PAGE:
Silver Wings | 32-021: Yakovlev Yak-9 M/T

Reviewed by Ray Peterson


The latest release from Silver Wings is the Yak 9 M/T. The M is more of a later standard airframe armed with a 20mm cannon fired through the spinner, while the T variant is one of the heavily armed 37mm cannon variants. The M carried more fuel so had a longer range, while the heavier armed T actually was faster if having a shorter range. According to the Monograph (see references), I believe you could also model the 45mm K model, if you had some correctly sized nesting tubes. The only other difference is the engine subtype, but I doubt there is any external differences other than the cannon.

The Kit

Primarily a resin kit, it is composed of 99 (by my count) resin parts, one PE fret of about 80 parts, 3 Master barrel tips, three clear resin canopy parts, a piece of film with the instrument dials, and three sheets of decals, all well packed in a beautiful, very professionally done box with nice boxart. A separate rolled up frameable copy of the box art is also included, as is a 2-part resin Soviet pilot.

The resin is very well cast, with some clean-up needed for flash and seams, plus the removal of a few casting blocks. Once cleaned, the parts would almost pass for injected molded. The wings are cast as single solid pieces. Details look very good, with many, many small parts. Separate flaps, elevators, rudder and ailerons are provided.

The cockpit is very well detailed, consisting of about fifty-six parts, including PE parts. The instrument panel is PE with instruments on a film to place behind after painting the back white. The tubular frame is well represented as well as the radio deck behind the cockpit. You might want to add some wiring, though, to really spice it up. (Note a loose piece of flash ended up in the seat pan and I didn't notice it. It isn't cast in there.)

The resin canopies look quite clear and should really sparkle with a dunk in Future. An additional five parts are used here.

The fuselage comes as two halves. The wings are solid with the wheel well area cast partly in the fuselage and partly in the wings. Wings and tail plane are solid cast parts and are simply butt-joined to the fuselage. Elevators, ailerons, and rudder are all separate. I recommend adding pins as reinforcement when assembling these parts to strengthen the joints.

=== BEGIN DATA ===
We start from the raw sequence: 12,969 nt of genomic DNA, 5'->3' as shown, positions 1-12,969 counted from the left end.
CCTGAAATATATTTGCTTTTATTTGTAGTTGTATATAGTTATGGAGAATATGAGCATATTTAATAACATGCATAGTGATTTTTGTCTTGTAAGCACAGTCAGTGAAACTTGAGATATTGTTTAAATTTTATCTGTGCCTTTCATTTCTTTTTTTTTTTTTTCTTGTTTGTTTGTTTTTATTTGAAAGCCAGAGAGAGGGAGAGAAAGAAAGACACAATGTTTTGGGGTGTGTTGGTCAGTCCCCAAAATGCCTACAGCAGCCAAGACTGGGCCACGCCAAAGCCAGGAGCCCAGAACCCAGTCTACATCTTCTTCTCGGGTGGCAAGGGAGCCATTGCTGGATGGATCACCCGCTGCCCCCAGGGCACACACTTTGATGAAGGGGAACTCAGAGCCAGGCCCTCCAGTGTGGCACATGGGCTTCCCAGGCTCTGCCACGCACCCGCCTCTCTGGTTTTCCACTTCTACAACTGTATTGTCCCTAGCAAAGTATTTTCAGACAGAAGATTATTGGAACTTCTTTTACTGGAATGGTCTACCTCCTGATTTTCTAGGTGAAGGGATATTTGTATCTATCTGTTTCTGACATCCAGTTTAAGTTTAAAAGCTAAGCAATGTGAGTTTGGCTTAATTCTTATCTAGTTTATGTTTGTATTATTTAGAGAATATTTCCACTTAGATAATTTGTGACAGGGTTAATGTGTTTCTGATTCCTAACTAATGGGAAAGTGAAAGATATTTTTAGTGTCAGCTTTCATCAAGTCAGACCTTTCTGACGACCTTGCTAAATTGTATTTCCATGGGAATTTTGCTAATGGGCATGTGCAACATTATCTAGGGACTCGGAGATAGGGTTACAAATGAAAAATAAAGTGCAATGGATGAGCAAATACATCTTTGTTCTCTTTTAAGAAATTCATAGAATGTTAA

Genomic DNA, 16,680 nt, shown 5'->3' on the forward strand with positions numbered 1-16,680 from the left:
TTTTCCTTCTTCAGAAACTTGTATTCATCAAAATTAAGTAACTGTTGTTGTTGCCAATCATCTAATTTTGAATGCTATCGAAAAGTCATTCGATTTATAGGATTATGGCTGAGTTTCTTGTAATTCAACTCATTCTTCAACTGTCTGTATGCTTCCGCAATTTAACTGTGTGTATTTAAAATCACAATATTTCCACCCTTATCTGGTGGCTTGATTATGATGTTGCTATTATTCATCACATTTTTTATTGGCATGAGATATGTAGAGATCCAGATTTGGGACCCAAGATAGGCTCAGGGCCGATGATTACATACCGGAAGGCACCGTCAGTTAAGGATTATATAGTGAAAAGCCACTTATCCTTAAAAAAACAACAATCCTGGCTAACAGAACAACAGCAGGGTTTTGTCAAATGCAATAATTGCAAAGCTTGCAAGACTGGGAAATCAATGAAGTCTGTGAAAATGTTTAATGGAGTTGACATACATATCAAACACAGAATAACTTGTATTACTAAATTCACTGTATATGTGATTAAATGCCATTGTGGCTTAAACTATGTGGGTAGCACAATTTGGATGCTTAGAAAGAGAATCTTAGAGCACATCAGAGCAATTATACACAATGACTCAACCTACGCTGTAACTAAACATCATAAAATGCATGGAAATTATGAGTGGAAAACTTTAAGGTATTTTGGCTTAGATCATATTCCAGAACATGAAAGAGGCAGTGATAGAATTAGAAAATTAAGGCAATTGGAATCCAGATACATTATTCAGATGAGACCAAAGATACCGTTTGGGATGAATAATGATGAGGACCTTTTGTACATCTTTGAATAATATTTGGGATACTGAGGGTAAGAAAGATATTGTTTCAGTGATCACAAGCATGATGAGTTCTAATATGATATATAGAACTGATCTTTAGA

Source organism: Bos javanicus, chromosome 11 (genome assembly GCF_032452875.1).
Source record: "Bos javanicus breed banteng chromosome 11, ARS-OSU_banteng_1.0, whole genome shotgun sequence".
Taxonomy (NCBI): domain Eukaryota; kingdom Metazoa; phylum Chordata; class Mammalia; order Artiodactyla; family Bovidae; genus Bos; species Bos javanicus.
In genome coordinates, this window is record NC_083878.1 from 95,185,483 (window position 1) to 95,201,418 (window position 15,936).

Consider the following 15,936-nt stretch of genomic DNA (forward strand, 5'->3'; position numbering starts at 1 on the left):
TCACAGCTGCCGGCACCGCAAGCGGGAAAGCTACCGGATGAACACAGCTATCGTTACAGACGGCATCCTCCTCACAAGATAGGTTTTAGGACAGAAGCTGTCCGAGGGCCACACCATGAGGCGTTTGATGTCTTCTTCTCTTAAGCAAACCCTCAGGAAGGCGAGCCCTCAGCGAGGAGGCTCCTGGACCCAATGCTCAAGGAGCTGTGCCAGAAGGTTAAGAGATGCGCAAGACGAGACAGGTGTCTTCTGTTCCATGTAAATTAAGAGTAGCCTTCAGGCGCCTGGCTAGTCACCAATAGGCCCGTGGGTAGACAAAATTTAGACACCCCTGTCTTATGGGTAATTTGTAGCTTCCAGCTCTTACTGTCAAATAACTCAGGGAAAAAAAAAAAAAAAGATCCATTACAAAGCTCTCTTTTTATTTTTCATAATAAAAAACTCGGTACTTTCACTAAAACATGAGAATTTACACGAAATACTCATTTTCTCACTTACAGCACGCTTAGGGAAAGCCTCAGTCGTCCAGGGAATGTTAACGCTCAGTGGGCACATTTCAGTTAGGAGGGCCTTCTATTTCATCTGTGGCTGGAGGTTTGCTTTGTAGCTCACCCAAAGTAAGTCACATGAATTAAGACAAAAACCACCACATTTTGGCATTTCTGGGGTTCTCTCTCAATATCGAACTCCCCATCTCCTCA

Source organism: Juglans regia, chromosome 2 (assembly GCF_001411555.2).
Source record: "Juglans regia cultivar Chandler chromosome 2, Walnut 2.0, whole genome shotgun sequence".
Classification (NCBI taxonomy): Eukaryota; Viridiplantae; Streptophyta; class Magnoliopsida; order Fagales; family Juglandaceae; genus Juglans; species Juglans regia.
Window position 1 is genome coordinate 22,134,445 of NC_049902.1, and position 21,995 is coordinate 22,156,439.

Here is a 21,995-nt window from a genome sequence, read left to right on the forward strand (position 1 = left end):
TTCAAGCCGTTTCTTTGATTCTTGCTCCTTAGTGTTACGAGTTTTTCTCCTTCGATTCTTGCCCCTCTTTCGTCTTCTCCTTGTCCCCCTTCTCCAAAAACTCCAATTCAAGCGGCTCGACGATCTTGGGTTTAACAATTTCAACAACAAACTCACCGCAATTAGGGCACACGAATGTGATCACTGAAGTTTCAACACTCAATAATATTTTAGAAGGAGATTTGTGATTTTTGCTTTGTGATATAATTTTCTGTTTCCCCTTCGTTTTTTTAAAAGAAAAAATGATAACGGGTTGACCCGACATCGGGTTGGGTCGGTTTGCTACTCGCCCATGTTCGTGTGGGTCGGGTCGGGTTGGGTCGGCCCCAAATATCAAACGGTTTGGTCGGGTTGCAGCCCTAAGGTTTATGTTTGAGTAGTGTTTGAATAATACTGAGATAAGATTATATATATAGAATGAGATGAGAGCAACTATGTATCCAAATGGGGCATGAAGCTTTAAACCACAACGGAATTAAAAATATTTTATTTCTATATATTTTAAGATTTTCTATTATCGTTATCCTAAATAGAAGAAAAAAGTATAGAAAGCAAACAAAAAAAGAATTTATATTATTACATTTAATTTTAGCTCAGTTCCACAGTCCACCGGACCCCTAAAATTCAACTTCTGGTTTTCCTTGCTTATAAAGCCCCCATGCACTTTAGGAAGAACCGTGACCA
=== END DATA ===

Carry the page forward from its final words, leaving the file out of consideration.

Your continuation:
The landing gear also consists of several parts, 35 by my count. By now, you should realize this is a very detailed model! The gear itself is resin, with metal wires cast inside as the resin.

Smaller parts include the antenna, pitot tubes, and several small rods and items I haven't figured out yet.

Instructions are provided as a sixteen-page 7"x 11" (18x27.5cm) booklet. There are seven pages of exploded views and seven color three-views of the different colorful schemes; six Soviet (one Normandie Regiment) and one Polish. You may wish to keep an eye on the Silver Wings website, as they have been posting build guides of their kits, though at the time of this review one had not been posted yet.

Silver Wings has picked a nice collection of quite colorful schemes, most with nose art. The few schemes I found in the references look accurate. The decals are well-printed, though I am not sure by who. They appear thin, but I did not try any so I am not sure how opaque they are or how well they react to setting solutions. The small sheet of nose-art appears to be a solid sheet of decal so remember to cut close to the images. Also included is a small sheet showing examples of the colors required.


The kit looks pretty accurate as per the drawings in the Monograph, and the cockpit and radio deck matches quite well with diagrams in the Leupneek book. Some panel lines are a little thin and need to be deepened, although some of those areas are covered by PE piano hinges. Note: don't forget to add the small PE hatch covers on the bottom of the aircraft, as well as on the engine cowling, plus some resin bumps. a lot of the fine details are done with PE and some of it will be a challenge to assemble with edge gluing such as the strips around the exhausts. One error I found: the triangular armor to be placed in the cockpit behind the pilot's head. They supply a nice resin part with a frame around it. Unfortunately, it is supposed to be armored glass, so should be clear. Use the supplied part to cut a piece of clear plastic out and paint a frame around it and you should be fine. There are some details in the Leupneek book.


It is nice to see some love given to WWII Soviet aircraft, especially one as common on the Eastern Front as the Yak-9. They should make for a very nice addition to the display case.

Highly Recommended!


Yak-9: Sentinel of the Skies (Russian Language); D. L. Leupneek, Archive-Press, Kiev, 2000.

Aircraft Monograph #14: Yak-7, Yak-9; Robert Bock; AJ Press 1999

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© Ray Peterson 2019

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This review was published on Friday, January 11 2019; Last modified on Friday, January 11 2019